Prior to the start of the Information Age in the late 20th century, businesses had to collect data from non-automated sources. Businesses then lacked the computing resources to properly analyze the data, and as a result, companies often made business decisions primarily on the basis of intuition.
As businesses started automating more and more systems, more and more data became available. However, collection remained a challenge due to a lack of infrastructure for data exchange or to incompatibilities between systems. Analysis of the data that was gathered and reports on the data sometimes took months to generate. Such reports allowed informed long-term strategic decision-making. However, short-term tactical decision-making continued to rely on intuition.
In modern businesses, increasing standards, automation, and technologies have led to vast amounts of data becoming available. Data warehouse technologies have set up repositories to store this data. Improved Extract, transform, load (ETL) and even recently Enterprise Application Integration tools have increased the speed of collecting the data. OLAP reporting technologies have allowed faster generation of new reports which analyze the data. Business intelligence has now become the art of sifting through large amounts of data, extracting pertinent information, and turning that information into knowledge upon which actions can be taken.
Business intelligence software incorporates the ability to mine data, analyze, and report. Some modern BI software allow users to cross-analyze and perform deep data research rapidly for better analysis of sales or performance on an individual, department, or company level. In modern applications of business intelligence software, managers are able to quickly compile reports from data for forecasting, analysis, and business decision making.
In 1989 Howard Dresner, a Research Fellow at Gartner Group popularized "BI" as an umbrella term to describe a set of concepts and methods to improve business decision-making by using fact-based support systems. Dresner left Gartner in 2005 and was with Hyperion Solutions as its Chief Strategy Officer through May 2007. When Oracle acquired Hyperion in April of 2007, Dresner chose to depart.
Key Intelligence Topics
Business intelligence often uses Key performance indicators (KPIs) to assess the present state of business and to prescribe a course of action. Prior to the widespread adoption of computer and web applications, when information had to be manually inputted and calculated, performance data was often not available for weeks or months. Recently, banks have tried to make data available at shorter intervals and have reduced delays. The KPI methodology was further expanded with the Chief Performance Officer methodology which incorporated KPIs and root cause analysis into a single methodology.
Businesses that face higher operational/credit risk loading, such as credit card companies and "wealth management" services often make KPI-related data available weekly. In some cases, companies may even offer a daily analysis of data. This fast pace requires analysts to use IT systems to process this large volume of data.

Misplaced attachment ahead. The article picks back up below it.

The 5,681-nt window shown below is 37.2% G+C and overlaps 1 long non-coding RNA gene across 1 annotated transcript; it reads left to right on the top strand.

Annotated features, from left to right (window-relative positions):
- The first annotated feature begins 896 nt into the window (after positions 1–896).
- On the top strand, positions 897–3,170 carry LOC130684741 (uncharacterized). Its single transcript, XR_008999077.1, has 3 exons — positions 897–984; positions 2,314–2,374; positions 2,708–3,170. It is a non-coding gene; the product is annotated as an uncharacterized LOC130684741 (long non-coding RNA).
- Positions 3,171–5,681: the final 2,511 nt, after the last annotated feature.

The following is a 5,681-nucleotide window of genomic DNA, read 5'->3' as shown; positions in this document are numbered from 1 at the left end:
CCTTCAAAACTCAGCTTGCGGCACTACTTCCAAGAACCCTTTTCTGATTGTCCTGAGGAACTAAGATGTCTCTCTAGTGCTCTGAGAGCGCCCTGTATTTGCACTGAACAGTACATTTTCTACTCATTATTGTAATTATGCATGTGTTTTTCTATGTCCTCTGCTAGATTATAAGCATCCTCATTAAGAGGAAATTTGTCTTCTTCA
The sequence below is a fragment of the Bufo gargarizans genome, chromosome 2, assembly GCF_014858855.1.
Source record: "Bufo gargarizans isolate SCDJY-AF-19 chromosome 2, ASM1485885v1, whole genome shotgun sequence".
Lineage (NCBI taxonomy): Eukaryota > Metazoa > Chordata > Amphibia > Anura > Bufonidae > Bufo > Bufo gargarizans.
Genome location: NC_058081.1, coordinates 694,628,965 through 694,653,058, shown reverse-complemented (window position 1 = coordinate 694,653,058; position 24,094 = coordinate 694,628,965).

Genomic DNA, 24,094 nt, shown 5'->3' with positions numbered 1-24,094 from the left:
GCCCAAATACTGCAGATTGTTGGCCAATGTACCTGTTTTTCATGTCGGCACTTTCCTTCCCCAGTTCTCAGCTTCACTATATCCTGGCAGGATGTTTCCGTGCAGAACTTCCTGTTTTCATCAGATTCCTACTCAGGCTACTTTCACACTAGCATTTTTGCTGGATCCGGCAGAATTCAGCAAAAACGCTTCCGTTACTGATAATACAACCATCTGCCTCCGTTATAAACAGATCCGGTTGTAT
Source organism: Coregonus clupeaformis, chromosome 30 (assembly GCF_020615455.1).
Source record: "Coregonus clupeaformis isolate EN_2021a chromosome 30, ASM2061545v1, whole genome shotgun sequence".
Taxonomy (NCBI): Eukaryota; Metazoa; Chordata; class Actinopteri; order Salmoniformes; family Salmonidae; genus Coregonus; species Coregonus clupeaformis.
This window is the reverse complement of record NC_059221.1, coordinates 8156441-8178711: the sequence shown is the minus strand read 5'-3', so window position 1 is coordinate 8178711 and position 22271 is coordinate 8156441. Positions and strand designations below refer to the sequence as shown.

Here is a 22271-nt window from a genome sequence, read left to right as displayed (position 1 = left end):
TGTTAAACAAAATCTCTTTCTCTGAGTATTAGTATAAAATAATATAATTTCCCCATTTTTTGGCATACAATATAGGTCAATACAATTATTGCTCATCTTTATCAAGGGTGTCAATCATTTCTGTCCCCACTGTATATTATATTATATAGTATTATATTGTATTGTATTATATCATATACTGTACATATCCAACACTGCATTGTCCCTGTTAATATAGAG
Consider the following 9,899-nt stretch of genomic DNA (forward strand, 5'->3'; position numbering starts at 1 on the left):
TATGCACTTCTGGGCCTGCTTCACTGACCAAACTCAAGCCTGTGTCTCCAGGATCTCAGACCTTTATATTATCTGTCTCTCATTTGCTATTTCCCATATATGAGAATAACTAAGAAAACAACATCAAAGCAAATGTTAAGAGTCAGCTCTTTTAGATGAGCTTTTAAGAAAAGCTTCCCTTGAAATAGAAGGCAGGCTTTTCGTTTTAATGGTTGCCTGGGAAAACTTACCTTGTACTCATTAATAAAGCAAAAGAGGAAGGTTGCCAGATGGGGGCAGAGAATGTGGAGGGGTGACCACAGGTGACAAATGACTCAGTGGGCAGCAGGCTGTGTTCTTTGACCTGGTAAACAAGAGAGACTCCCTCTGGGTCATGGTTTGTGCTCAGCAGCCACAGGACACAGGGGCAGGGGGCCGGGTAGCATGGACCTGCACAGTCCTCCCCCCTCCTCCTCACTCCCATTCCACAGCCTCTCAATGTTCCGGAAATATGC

Designing and implementing a business intelligence program
When implementing a BI programme one might like to pose a number of questions and take a number of resultant decisions, such as:
- Goal Alignment queries: The first step determines the short and medium-term purposes of the programme. What strategic goal(s) of the organization will the programme address? What organizational mission/vision does it relate to? A crafted hypothesis needs to detail how this initiative will eventually improve results / performance (i.e. a strategy map).
- Baseline queries: Current information-gathering competency needs assessing. Does the organization have the capability of monitoring important sources of information? What data does the organization collect and how does it store that data? What are the statistical parameters of this data, e.g. how much random variation does it contain? Does the organization measure this?
- Cost and risk queries: The financial consequences of a new BI initiative should be estimated. It is necessary to assess the cost of the present operations and the increase in costs associated with the BI initiative? What is the risk that the initiative will fail? This risk assessment should be converted into a financial metric and included in the planning.
- Customer and Stakeholder queries: Determine who will benefit from the initiative and who will pay. Who has a stake in the current procedure? What kinds of customers/stakeholders will benefit directly from this initiative? Who will benefit indirectly? What are the quantitative / qualitative benefits? Is the specified initiative the best way to increase satisfaction for all kinds of customers, or is there a better way? How will customers' benefits be monitored? What about employees,... shareholders,... distribution channel members?
- Metrics-related queries: These information requirements must be operationalized into clearly defined metrics. One must decide what metrics to use for each piece of information being gathered. Are these the best metrics? How do we know that? How many metrics need to be tracked? If this is a large number (it usually is), what kind of system can be used to track them? Are the metrics standardized, so they can be benchmarked against performance in other organizations? What are the industry standard metrics available?
- Measurement Methodology-related queries: One should establish a methodology or a procedure to determine the best (or acceptable) way of measuring the required metrics. What methods will be used, and how frequently will the organization collect data? Do industry standards exist for this? Is this the best way to do the measurements? How do we know that?